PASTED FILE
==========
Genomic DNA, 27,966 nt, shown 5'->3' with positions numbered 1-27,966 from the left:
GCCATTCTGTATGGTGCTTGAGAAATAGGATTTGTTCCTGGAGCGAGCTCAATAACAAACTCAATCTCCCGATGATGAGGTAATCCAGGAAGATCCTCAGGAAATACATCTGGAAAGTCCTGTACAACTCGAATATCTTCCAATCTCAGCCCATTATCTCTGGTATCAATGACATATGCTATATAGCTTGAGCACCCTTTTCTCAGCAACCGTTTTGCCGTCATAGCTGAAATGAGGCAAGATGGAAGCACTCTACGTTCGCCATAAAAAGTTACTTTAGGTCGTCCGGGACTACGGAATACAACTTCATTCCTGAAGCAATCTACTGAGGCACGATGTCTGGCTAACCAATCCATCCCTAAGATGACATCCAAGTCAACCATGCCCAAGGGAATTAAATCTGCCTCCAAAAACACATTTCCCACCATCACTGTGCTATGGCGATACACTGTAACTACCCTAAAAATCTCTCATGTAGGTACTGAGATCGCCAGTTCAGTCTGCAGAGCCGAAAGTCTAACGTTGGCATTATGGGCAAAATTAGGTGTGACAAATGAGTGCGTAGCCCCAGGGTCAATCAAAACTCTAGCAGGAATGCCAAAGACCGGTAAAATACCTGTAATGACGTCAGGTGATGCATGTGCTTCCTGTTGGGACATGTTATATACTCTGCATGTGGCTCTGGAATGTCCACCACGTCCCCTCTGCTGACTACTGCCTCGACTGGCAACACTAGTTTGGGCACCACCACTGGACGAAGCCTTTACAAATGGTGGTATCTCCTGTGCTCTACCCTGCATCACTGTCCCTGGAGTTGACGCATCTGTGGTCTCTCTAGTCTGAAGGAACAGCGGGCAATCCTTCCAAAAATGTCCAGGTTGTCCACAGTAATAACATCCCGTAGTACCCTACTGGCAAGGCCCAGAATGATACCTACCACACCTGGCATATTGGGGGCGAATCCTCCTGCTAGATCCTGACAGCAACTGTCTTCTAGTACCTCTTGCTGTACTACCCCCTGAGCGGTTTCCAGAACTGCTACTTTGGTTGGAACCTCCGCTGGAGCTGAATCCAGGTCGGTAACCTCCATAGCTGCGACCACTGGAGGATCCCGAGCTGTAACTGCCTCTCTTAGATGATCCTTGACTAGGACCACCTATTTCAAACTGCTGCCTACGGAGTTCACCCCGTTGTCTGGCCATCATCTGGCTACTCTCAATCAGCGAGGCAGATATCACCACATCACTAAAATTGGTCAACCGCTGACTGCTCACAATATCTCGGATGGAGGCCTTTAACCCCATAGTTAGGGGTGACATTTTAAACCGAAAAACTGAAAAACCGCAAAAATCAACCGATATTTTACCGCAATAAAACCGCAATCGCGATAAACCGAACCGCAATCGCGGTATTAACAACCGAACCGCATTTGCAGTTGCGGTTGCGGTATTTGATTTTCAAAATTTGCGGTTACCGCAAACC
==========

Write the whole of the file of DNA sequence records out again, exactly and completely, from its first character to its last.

Genomic DNA, 27,966 nt, shown 5'->3' with positions numbered 1-27,966 from the left:
GCCATTCTGTATGGTGCTTGAGAAATAGGATTTGTTCCTGGAGCGAGCTCAATAACAAACTCAATCTCCCGATGATGAGGTAATCCAGGAAGATCCTCAGGAAATACATCTGGAAAGTCCTGTACAACTCGAATATCTTCCAATCTCAGCCCATTATCTCTGGTATCAATGACATATGCTATATAGCTTGAGCACCCTTTTCTCAGCAACCGTTTTGCCGTCATAGCTGAAATGAGGCAAGATGGAAGCACTCTACGTTCGCCATAAAAAGTTACTTTAGGTCGTCCGGGACTACGGAATACAACTTCATTCCTGAAGCAATCTACTGAGGCACGATGTCTGGCTAACCAATCCATCCCTAAGATGACATCCAAGTCAACCATGCCCAAGGGAATTAAATCTGCCTCCAAAAACACATTTCCCACCATCACTGTGCTATGGCGATACACTGTAACTACCCTAAAAATCTCTCATGTAGGTACTGAGATCGCCAGTTCAGTCTGCAGAGCCGAAAGTCTAACGTTGGCATTATGGGCAAAATTAGGTGTGACAAATGAGTGCGTAGCCCCAGGGTCAATCAAAACTCTAGCAGGAATGCCAAAGACCGGTAAAATACCTGTAATGACGTCAGGTGATGCATGTGCTTCCTGTTGGGACATGTTATATACTCTGCATGTGGCTCTGGAATGTCCACCACGTCCCCTCTGCTGACTACTGCCTCGACTGGCAACACTAGTTTGGGCACCACCACTGGACGAAGCCTTTACAAATGGTGGTATCTCCTGTGCTCTACCCTGCATCACTGTCCCTGGAGTTGACGCATCTGTGGTCTCTCTAGTCTGAAGGAACAGCGGGCAATCCTTCCAAAAATGTCCAGGTTGTCCACAGTAATAACATCCCGTAGTACCCTACTGGCAAGGCCCAGAATGATACCTACCACACCTGGCATATTGGGGGCGAATCCTCCTGCTAGATCCTGACAGCAACTGTCTTCTAGTACCTCTTGCTGTACTACCCCCTGAGCGGTTTCCAGAACTGCTACTTTGGTTGGAACCTCCGCTGGAGCTGAATCCAGGTCGGTAACCTCCATAGCTGCGACCACTGGAGGATCCCGAGCTGTAACTGCCTCTCTTAGATGATCCTTGACTAGGACCACCTATTTCAAACTGCTGCCTACGGAGTTCACCCCGTTGTCTGGCCATCATCTGGCTACTCTCAATCAGCGAGGCAGATATCACCACATCACTAAAATTGGTCAACCGCTGACTGCTCACAATATCTCGGATGGAGGCCTTTAACCCCATAGTTAGGGGTGACATTTTAAACCGAAAAACTGAAAAACCGCAAAAATCAACCGATATTTTACCGCAATAAAACCGCAATCGCGATAAACCGAACCGCAATCGCGGTATTAACAACCGAACCGCATTTGCAGTTGCGGTTGCGGTATTTGATTTTCAAAATTTGCGGTTACCGCAAACC